July 9, 2010

ICC World Cricket League

WCL matches hit by bad timing

Cricinfo

From Arno Boerman, The Netherlands

Cricket hit the headlines in the Netherlands during the World Twenty20 last year, as there wasn't much else happening  © Associated Press
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Last week, the World Cricket League Division One started in the Netherlands. A week and twelve games later not many Dutchmen have noticed. No wonder really, with the national football team reaching the World Cup final in South Africa and the immensely popular Tour de France starting in Rotterdam.

If the Netherlands board (KNCB) and ICC want to broaden interest in cricket in the Netherlands, they will have to get the sport under the attention of the public. It is great that we got to host the WCL division I, but to get into the public's eye, you need media coverage. And cricket will not get any coverage in the Netherlands when there is World Cup football going on.

Last year, when Netherlands played the World Twenty20 and famously beat England in the opening game, cricket made the sports headlines. With not much else going on, cricket was an entertaining alternative and the surprise victory of 'our boys' sparked more interest than ever. The WCL is obviously not as sexy as beating England at the World Twenty20, but the latter would also not have gotten as much media coverage as it did had there been a World Cup football to compete with.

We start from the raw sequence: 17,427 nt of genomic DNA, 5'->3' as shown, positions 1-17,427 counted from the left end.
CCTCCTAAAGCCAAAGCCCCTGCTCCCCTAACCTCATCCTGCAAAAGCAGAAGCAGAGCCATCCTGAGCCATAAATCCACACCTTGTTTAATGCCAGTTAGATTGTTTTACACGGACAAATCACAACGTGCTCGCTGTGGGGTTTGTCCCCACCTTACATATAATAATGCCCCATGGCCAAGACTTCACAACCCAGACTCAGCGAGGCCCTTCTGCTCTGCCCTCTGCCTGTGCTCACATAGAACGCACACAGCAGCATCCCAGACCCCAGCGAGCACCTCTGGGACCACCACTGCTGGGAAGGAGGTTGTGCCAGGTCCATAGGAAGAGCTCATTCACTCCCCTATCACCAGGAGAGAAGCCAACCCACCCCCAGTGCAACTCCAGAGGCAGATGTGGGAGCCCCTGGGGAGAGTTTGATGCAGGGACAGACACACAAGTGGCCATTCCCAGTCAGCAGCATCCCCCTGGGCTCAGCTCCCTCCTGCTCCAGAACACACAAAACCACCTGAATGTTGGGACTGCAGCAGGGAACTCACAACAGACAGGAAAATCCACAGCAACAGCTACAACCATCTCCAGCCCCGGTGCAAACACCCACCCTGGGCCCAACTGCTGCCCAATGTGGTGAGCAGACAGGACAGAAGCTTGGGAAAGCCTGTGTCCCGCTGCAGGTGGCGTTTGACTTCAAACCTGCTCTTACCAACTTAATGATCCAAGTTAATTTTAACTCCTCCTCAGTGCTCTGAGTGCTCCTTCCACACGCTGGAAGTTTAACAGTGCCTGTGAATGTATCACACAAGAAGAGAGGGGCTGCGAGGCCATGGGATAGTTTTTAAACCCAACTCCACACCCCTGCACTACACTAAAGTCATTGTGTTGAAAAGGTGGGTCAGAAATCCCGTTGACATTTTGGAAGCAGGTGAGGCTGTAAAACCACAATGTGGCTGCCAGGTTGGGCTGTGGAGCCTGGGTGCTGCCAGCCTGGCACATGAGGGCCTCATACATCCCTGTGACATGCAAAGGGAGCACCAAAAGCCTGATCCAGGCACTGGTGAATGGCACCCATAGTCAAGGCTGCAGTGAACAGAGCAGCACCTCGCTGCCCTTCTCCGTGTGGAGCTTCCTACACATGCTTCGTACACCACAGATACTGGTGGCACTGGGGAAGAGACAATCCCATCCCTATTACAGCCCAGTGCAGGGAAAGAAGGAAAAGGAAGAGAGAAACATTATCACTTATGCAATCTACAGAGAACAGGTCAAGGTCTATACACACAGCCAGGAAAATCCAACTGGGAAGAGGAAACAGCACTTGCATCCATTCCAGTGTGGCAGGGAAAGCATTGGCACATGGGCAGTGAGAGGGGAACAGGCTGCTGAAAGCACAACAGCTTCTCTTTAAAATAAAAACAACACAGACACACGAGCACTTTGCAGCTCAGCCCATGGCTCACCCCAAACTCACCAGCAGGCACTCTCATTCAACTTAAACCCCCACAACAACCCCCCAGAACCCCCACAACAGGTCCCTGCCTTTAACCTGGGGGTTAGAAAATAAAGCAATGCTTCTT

The point is, planning international matches for the 'lesser' countries should include making sure there are no major sport events at the same time. It will not always be possible to avoid an overlap, but surely more effort could be made? Was there no way the tournament could have started a week earlier? Cricket's governing bodies understand the role of the media perfectly, but seem to have missed the trick when planning these fixtures.

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Posted by Ali_India on (February 10, 2011, 21:30 GMT)

I would love to see new teams giving tough competition to today's top sides.....imagine teams like Netherlands ,Afghanistan, Ireland and Canada beating teams like Australia, India, SA, Pakistan.....

Cricket needs to grow.....i wonder how many more national sides will get Test status by the end of this century......

Posted by jerry ausan,suriname on (November 5, 2010, 3:51 GMT)

the netherlands can only benefit if it plays regular matches whether it wil be t20 or the odi.i suppose the dutch can benefit of both worlds,being to close to england and take a more active role in europa.

Posted by Simonp on (July 29, 2010, 0:47 GMT)

Test cricket depends on more than good players. Several of the better Dutch players are only available infrequently due to county or even Dutch club commitments. There also needs to be a fan base. Most NL internationals are played in front of empty grounds despite free admission, and by empty I mean spectators in single figures. Their most recent home match against a Test nation drew less than 1000 crowd. A few of the clubs do attract reasonable gatherings (a few hundred for a big game) but it is hard to suggest there is any public appetite for the game. It's a great shame, because there is some terrific talent there. Before test status can be considered the game has to be grown at ground level, and this may take a very long time.